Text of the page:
Well I am off to do some paddock cleaning now but will be back soon.

Monday, 10 August 2009

A visit from Leicester .....

Good morning all.

Our new friends and future Alpaca Breeders from Leicester, Karl & Lisa along with little Lily visited us again yesterday where we spent a busy time conducting vaccinations and toenail cutting for the whole herd! It was hot work especially as the weather turned out exceptionally warm!

Following a quick coffee upon their arrival, we set about firstly vaccinating our latest cria's with Lambivac, a job which was not as straightforward as I thought it would be as they were pretty frisky for them being so young! Anyway, from there it was down to getting stuck into the toenail cutting exercise, a duty that is always challenging particularly when they decide to "kush" down!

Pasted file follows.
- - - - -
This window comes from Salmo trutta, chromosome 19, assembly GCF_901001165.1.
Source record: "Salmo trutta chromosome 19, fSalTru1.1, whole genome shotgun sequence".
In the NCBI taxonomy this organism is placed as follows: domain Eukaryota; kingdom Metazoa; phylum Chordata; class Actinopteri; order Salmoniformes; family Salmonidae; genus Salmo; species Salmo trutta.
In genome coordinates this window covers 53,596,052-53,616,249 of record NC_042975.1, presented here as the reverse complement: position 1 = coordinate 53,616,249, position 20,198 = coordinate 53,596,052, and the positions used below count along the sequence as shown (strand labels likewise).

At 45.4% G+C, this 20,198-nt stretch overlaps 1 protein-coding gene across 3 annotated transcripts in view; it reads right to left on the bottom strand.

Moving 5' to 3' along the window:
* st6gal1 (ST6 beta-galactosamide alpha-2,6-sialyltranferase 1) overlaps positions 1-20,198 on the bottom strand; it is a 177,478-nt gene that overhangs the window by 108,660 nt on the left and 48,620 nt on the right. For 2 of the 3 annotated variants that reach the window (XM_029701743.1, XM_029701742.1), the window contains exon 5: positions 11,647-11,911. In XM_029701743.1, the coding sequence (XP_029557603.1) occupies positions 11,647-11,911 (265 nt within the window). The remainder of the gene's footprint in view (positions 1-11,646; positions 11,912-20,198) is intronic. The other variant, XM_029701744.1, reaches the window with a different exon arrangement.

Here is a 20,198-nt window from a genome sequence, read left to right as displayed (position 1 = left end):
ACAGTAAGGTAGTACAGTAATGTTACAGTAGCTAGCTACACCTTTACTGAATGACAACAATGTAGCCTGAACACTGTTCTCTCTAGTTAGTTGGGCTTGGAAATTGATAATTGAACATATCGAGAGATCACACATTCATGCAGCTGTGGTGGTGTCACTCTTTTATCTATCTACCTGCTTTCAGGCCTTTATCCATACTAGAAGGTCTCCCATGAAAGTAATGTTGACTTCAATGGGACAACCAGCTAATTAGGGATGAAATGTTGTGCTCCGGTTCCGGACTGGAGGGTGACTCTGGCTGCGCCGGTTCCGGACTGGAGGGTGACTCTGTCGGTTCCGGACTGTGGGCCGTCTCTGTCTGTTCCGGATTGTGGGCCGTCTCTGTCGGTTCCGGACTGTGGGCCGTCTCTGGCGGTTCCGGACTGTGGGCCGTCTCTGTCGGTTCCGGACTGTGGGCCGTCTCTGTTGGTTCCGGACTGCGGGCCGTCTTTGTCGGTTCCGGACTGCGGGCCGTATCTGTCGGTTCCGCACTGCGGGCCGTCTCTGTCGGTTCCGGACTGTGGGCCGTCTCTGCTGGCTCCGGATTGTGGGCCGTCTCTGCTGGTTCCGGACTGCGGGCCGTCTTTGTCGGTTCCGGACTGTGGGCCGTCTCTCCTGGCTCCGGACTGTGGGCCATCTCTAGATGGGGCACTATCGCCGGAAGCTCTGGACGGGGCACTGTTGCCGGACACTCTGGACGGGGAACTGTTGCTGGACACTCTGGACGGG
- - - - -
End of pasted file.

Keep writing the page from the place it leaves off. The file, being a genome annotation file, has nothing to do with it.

Both Karl & Lisa are really looking forward to getting their Alpacas and starting their business and so with a following wind and a bit of luck, they will soon be receiving their first Alpacas on their farm in Liecester which they expect to name "Willowbank Alpacas".

I thought I wouild share the following with you as it seems to have worked for us: One of the better "tips" we had recently from Sheila's sister was to put goldfish into the water trough as they completely rid the trough of all those nasty mosquito larvae and the occasional fly which falls onto the surface. Our water trough has never been so clear.

We have made all the prepartions necessary and are now more than ready to commence our Public Inquiry tomorrow. I will of course report on the outcome.

Will be back soon.

Friday, 7 August 2009

Despite the rain..................

Good morning all.